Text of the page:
Smoked Hot Links
Excerpted with permission from America's Best BBQ: 100 Recipes from America's Best Smokehouses, Pits, Shacks, Rib Joints, Roadhouses, and Restaurants by Ardie Davis and Paul Kirk (Andrews McMeel, 2009)
We couldn't stop ourselves from humming the tune to "Third Rate Romance (Low Rent Rendezvous)" when we saw this 'cue joint/motel combo. It's not exactly the kind of place where you expect to find good eats, but the food at Barbara Ann's Bar-B-Que & Motel doesn't disappoint. While the joint is known especially for its Chicago smoked links with regular/hot mixed sauce, the rib tips, ribs, and chicken are customer favorites, too. Barbara Ann doesn't eat pork, so she added turkey links to the menu for herself and like-minded customers and those who want a change from chicken. Jumbo shrimp, catfish, and fries are also on the menu. This is a carryout only joint, so think ahead about where you'll eat your links feast from Barbara Ann's.When Delars Bracy decided to open a barbecue joint and motel on Chicago's South Side in 1967, he named it after his daughter, Barbara Ann Bracy. Delars settled in Chicago by way of Ruleville, Mississippi, his hometown, and Los Angeles, his college town. He started a family in Chicago after discovering that Bertie, his hometown sweetheart, was also in Chicago. The barbecue joint and motel came later, after Delars had finished a successful career as a criminal defense attorney. Some of his brothers who lived in Chicago helped Delars run the carryout joint in the early years. Now Barbara Ann is in charge, and-other than adding turkey links and chicken to the menu-she runs it just the way her dad and uncles ran it. Due to flecks of sage in the seasoning, Barbara Ann's links are compared to breakfast sausage. We like them any time of day or night, especially with a mix of her regular and hot sauce. If you're using sausage casings, make sure you allow enough time to soak them overnight before stuffing them.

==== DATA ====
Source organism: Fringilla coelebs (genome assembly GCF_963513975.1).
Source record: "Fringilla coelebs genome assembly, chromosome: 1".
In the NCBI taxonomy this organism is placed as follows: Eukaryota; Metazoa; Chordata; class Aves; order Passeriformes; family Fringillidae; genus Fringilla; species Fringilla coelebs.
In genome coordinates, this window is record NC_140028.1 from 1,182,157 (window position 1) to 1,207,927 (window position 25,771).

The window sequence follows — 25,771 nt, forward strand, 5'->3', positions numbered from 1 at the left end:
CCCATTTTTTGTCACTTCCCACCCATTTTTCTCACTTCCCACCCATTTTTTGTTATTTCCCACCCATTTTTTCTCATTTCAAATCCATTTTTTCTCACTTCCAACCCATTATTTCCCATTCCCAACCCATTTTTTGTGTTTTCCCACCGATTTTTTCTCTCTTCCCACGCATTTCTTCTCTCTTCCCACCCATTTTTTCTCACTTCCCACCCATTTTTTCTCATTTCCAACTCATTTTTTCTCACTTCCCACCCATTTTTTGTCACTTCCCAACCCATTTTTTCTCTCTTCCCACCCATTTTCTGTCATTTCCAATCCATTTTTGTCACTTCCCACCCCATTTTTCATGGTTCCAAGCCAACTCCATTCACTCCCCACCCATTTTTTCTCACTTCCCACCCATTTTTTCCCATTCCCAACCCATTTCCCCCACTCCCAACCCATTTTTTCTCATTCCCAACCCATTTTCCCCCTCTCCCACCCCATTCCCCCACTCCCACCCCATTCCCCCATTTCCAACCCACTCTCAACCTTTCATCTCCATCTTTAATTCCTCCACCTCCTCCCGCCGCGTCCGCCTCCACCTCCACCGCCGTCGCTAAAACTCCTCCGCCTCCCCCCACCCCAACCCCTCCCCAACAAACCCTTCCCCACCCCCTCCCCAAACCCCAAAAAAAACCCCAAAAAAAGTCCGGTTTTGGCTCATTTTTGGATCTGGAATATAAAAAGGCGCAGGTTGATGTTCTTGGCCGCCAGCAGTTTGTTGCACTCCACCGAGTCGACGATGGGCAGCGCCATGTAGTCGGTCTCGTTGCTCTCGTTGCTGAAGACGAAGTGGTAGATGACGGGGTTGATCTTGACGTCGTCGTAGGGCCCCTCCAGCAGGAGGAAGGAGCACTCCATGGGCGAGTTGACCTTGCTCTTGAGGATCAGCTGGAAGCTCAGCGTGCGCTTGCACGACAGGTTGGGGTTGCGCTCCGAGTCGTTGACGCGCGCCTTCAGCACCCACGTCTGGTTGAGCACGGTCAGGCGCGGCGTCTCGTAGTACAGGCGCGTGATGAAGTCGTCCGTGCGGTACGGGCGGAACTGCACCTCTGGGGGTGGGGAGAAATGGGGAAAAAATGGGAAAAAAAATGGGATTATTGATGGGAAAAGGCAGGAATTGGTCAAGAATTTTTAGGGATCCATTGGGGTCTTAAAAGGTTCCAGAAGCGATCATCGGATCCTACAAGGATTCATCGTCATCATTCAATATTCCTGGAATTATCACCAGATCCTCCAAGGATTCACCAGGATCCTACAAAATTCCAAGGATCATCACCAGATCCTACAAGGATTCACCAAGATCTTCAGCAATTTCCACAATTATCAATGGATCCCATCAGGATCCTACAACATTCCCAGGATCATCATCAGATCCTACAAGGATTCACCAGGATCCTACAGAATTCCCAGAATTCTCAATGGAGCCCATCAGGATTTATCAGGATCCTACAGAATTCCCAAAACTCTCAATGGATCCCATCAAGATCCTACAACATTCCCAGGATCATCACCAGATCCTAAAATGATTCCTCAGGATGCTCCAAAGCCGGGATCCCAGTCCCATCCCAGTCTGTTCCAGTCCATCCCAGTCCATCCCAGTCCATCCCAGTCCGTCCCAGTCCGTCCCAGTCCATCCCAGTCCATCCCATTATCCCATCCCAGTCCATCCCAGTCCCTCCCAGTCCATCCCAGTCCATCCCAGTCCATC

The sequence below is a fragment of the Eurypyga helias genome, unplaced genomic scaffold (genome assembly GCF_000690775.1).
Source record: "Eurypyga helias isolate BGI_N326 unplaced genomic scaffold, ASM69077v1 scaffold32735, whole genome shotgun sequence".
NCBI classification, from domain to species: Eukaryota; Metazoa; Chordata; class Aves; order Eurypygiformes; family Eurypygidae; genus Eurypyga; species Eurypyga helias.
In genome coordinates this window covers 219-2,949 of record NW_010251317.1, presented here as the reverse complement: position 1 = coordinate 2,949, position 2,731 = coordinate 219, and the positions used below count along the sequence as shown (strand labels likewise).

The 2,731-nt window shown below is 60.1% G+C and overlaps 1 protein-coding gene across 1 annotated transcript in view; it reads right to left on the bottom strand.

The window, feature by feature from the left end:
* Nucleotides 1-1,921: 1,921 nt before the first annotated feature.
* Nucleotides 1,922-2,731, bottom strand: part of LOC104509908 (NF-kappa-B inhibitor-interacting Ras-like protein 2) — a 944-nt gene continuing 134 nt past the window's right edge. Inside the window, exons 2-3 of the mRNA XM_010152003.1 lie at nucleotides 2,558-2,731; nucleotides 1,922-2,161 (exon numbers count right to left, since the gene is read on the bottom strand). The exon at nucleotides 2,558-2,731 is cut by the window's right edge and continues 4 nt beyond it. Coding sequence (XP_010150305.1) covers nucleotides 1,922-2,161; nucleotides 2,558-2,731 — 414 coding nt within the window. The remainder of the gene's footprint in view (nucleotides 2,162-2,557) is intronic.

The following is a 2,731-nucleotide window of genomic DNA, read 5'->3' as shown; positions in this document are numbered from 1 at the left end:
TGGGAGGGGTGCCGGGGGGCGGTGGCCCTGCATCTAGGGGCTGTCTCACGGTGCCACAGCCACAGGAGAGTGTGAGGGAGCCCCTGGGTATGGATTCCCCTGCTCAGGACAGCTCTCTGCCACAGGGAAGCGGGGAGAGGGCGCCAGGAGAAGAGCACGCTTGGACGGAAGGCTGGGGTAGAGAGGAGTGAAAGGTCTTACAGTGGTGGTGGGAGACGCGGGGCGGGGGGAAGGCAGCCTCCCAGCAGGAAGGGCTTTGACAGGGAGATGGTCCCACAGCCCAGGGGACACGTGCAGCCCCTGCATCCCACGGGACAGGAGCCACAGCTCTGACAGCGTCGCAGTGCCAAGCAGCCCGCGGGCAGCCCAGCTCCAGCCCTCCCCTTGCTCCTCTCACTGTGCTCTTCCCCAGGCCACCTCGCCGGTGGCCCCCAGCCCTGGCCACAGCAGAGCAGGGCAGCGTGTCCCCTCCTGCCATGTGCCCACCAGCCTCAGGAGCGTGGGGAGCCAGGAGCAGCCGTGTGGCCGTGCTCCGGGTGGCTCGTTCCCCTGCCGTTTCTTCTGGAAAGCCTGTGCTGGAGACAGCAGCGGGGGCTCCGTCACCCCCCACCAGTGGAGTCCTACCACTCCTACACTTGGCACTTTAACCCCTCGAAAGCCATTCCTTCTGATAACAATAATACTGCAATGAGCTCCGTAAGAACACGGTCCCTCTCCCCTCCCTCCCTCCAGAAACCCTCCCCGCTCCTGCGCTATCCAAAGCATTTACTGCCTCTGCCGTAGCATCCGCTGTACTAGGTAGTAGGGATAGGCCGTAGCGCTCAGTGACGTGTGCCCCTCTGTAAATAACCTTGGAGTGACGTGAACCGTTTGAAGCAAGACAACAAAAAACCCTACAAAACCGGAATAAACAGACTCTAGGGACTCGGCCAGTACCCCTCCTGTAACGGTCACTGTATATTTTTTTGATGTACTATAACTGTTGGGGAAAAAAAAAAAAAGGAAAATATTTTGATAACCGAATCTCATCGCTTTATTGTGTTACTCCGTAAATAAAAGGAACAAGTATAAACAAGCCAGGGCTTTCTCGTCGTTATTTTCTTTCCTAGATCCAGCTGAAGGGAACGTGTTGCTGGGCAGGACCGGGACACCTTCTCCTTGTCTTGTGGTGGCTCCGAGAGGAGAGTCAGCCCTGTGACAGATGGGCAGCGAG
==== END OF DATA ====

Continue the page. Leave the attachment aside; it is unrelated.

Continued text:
- Serves 6
- 9 feet sausage casings (optional)
- Apple cider vinegar (optional)
- 5 pounds pork butt, coarsely ground twice or medium once
- 2 tablespoons granulated garlic
- 1 to 2 tablespoons rubbed sage
- 1 tablespoon dried parsley
- 1 tablespoon sea salt
- 2 teaspoons fennel seeds, cracked
- 1 teaspoon dried oregano leaves
- 1 teaspoon dried thyme leaves
- 1 teaspoon black pepper
- 1/2 to 1 teaspoon cayenne
- 1 cup ice water, if needed
- Barbecue sauce
- Hot sauce (such as Louisiana Hot Sauce or Texas Pete)
If you're using sausage casings, the day before you plan to stuff the sausage, rinse the casings under cold water inside and out. Prepare a solution of 1 cup water to 1 capful of cider vinegar. Soak the casings in the solution overnight.
In a large bowl, mix the pork with the garlic, sage, parsley, salt, fennel, oregano, thyme, pepper, and cayenne. Stir. If using casings, mix in the ice water if the meat mixture is too dry to stuff into the casings.
Stuff the sausage mixture into the casings or make into loaves, sticks, or patties. If you're making sticks, links, or logs, it helps to use plastic wrap to form the meat into the desired shape. Hang stuffed casings for at least an hour in a cool, dry place and then refrigerate at least overnight but for no more than 5 days before using. Sticks, links, or logs can be cooked immediately.
You can fry, smoke, or grill the sausage as desired.
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